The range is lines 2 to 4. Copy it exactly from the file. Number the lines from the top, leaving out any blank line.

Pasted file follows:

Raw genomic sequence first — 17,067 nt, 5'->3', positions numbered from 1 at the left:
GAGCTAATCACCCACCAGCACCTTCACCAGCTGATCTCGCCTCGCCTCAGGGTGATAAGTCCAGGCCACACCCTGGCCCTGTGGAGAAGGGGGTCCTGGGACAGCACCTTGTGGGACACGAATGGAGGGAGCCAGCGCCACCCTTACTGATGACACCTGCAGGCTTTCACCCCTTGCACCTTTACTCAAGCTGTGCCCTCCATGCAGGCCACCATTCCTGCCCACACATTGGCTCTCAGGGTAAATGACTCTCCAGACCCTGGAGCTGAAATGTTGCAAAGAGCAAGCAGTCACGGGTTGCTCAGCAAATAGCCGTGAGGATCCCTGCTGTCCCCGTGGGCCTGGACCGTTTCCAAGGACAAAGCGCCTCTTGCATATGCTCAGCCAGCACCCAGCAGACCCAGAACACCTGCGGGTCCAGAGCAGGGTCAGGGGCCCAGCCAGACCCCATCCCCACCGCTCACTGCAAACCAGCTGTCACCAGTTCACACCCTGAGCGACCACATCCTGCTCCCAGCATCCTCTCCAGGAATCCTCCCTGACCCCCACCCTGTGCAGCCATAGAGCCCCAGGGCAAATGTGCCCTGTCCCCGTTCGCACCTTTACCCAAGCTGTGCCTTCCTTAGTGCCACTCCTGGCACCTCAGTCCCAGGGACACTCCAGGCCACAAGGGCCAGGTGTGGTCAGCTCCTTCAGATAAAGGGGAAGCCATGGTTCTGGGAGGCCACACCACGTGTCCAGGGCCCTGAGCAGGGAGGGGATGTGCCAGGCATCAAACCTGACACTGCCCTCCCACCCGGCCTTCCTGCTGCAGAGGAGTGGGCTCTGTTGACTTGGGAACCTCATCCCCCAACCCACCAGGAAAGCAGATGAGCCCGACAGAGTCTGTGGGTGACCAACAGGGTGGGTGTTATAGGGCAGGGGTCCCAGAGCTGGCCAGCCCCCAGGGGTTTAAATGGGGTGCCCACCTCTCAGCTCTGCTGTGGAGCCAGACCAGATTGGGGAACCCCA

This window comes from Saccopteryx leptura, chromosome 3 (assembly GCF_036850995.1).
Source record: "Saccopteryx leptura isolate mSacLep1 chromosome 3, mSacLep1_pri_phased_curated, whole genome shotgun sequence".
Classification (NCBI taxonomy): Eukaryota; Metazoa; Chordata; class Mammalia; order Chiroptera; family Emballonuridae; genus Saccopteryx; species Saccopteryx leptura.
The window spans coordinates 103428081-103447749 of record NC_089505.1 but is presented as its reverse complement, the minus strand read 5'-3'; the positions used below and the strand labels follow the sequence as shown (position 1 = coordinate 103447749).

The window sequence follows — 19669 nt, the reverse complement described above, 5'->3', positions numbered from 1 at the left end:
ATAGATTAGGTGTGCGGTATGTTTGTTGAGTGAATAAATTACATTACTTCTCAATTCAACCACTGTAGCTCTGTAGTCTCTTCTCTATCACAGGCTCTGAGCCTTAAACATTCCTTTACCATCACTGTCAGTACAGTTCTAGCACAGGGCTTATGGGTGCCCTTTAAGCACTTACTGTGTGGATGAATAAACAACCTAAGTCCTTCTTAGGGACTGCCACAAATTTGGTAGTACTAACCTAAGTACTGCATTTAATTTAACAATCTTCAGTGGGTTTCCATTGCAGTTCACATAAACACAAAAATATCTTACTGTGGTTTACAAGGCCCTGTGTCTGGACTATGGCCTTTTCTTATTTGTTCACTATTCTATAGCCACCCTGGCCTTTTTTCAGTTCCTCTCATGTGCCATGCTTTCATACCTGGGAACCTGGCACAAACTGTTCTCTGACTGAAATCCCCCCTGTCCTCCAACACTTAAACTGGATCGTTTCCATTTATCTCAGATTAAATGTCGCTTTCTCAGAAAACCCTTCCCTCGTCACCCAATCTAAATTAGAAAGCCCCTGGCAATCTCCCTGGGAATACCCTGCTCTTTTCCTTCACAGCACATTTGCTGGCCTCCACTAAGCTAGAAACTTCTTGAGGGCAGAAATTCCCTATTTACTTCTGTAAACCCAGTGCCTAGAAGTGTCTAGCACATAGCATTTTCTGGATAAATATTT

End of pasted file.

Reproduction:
GAGCTAATCACCCACCAGCACCTTCACCAGCTGATCTCGCCTCGCCTCAGGGTGATAAGTCCAGGCCACACCCTGGCCCTGTGGAGAAGGGGGTCCTGGGACAGCACCTTGTGGGACACGAATGGAGGGAGCCAGCGCCACCCTTACTGATGACACCTGCAGGCTTTCACCCCTTGCACCTTTACTCAAGCTGTGCCCTCCATGCAGGCCACCATTCCTGCCCACACATTGGCTCTCAGGGTAAATGACTCTCCAGACCCTGGAGCTGAAATGTTGCAAAGAGCAAGCAGTCACGGGTTGCTCAGCAAATAGCCGTGAGGATCCCTGCTGTCCCCGTGGGCCTGGACCGTTTCCAAGGACAAAGCGCCTCTTGCATATGCTCAGCCAGCACCCAGCAGACCCAGAACACCTGCGGGTCCAGAGCAGGGTCAGGGGCCCAGCCAGACCCCATCCCCACCGCTCACTGCAAACCAGCTGTCACCAGTTCACACCCTGAGCGACCACATCCTGCTCCCAGCATCCTCTCCAGGAATCCTCCCTGACCCCCACCCTGTGCAGCCATAGAGCCCCAGGGCAAATGTGCCCTGTCCCCGTTCGCACCTTTACCCAAGCTGTGCCTTCCTTAGTGCCACTCCTGGCACCTCAGTCCCAGGGACACTCCAGGCCACAAGGGCCAGGTGTGGTCAGCTCCTTCAGATAAAGGGGAAGCCATGGTTCTGGGAGGCCACACCACGTGTCCAGGGCCCTGAGCAGGGAGGGGATGTGCCAGGCATCAAACCTGACACTGCCCTCCCACCCGGCCTTCCTGCTGCAGAGGAGTGGGCTCTGTTGACTTGGGAACCTCATCCCCCAACCCACCAGGAAAGCAGATGAGCCCGACAGAGTCTGTGGGTGACCAACAGGGTGGGTGTTATAGGGCAGGGGTCCCAGAGCTGGCCAGCCCCCAGGGGTTTAAATGGGGTGCCCACCTCTCAGCTCTGCTGTGGAGCCAGACCAGATTGGGGAACCCCA

This window comes from Saccopteryx leptura, chromosome 3 (assembly GCF_036850995.1).
Source record: "Saccopteryx leptura isolate mSacLep1 chromosome 3, mSacLep1_pri_phased_curated, whole genome shotgun sequence".